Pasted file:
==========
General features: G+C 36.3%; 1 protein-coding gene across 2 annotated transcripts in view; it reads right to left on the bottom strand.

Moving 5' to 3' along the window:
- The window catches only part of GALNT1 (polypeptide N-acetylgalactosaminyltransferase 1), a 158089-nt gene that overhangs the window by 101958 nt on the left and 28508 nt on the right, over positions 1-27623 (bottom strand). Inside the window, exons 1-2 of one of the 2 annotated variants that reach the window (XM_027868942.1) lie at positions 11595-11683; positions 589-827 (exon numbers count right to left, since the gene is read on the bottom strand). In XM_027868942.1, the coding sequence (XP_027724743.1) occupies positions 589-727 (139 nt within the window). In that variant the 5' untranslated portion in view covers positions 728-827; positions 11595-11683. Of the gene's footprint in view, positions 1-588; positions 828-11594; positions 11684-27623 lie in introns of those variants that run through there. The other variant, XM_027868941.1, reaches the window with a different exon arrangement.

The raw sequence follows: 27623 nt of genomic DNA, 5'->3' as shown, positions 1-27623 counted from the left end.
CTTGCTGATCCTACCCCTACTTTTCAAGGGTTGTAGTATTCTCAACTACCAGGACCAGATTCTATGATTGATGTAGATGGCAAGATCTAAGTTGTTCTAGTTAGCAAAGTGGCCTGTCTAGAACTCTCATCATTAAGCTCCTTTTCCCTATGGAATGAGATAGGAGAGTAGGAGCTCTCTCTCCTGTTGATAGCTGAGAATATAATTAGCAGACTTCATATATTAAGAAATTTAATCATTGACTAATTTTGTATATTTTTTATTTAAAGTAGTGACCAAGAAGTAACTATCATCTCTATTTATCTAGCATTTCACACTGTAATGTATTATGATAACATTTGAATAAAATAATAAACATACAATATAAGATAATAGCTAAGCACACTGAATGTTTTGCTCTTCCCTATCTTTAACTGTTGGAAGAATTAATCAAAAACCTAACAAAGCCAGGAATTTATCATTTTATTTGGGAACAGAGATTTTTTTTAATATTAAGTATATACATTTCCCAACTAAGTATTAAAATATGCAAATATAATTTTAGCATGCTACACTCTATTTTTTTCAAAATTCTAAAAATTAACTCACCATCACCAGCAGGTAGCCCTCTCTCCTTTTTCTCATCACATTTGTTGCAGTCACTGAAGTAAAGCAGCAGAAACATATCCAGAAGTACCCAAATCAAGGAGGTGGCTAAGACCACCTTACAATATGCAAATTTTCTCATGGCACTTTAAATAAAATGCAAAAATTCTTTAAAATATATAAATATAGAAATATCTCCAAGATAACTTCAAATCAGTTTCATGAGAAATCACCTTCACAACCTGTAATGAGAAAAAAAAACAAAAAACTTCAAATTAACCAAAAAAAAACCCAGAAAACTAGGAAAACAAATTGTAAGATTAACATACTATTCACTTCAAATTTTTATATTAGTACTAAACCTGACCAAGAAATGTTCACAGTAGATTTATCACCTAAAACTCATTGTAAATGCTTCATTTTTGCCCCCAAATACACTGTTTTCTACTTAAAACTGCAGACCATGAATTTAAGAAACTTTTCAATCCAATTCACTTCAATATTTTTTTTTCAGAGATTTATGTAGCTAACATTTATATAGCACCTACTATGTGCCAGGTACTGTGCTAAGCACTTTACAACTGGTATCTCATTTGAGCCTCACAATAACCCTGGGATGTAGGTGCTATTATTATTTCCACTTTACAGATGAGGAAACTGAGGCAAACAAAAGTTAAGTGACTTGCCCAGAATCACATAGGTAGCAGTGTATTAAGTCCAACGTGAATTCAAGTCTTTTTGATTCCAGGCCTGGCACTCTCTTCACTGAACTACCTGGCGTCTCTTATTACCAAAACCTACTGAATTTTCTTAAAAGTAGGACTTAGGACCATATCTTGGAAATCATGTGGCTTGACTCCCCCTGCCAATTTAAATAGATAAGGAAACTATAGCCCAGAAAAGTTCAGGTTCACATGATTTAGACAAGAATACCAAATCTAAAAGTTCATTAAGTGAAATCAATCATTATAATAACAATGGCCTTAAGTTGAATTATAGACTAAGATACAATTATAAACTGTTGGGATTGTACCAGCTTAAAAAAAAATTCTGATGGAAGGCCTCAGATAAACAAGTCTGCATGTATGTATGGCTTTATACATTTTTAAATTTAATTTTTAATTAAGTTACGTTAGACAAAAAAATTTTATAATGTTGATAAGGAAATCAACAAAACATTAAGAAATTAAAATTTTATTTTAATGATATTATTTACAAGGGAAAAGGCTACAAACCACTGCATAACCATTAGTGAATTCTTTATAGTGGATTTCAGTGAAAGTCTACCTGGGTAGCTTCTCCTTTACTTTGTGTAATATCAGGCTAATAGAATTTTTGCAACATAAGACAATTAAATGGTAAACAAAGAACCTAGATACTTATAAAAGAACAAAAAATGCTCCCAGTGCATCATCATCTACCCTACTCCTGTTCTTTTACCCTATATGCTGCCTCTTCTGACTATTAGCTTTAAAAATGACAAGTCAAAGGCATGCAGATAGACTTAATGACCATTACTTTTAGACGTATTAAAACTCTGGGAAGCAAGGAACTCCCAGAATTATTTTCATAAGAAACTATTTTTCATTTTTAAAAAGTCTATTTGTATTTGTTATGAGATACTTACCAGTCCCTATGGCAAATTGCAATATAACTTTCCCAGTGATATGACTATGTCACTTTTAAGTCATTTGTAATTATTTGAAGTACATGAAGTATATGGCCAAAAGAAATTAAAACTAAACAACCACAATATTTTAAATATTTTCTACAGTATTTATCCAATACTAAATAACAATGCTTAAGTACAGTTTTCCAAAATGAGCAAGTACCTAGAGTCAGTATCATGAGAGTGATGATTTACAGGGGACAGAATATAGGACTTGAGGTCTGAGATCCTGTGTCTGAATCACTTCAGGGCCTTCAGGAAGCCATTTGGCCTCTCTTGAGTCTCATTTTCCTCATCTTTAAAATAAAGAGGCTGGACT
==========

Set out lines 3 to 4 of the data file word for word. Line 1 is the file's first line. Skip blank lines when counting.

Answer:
- The window catches only part of GALNT1 (polypeptide N-acetylgalactosaminyltransferase 1), a 158089-nt gene that overhangs the window by 101958 nt on the left and 28508 nt on the right, over positions 1-27623 (bottom strand). Inside the window, exons 1-2 of one of the 2 annotated variants that reach the window (XM_027868942.1) lie at positions 11595-11683; positions 589-827 (exon numbers count right to left, since the gene is read on the bottom strand). In XM_027868942.1, the coding sequence (XP_027724743.1) occupies positions 589-727 (139 nt within the window). In that variant the 5' untranslated portion in view covers positions 728-827; positions 11595-11683. Of the gene's footprint in view, positions 1-588; positions 828-11594; positions 11684-27623 lie in introns of those variants that run through there. The other variant, XM_027868941.1, reaches the window with a different exon arrangement.

The raw sequence follows: 27623 nt of genomic DNA, 5'->3' as shown, positions 1-27623 counted from the left end.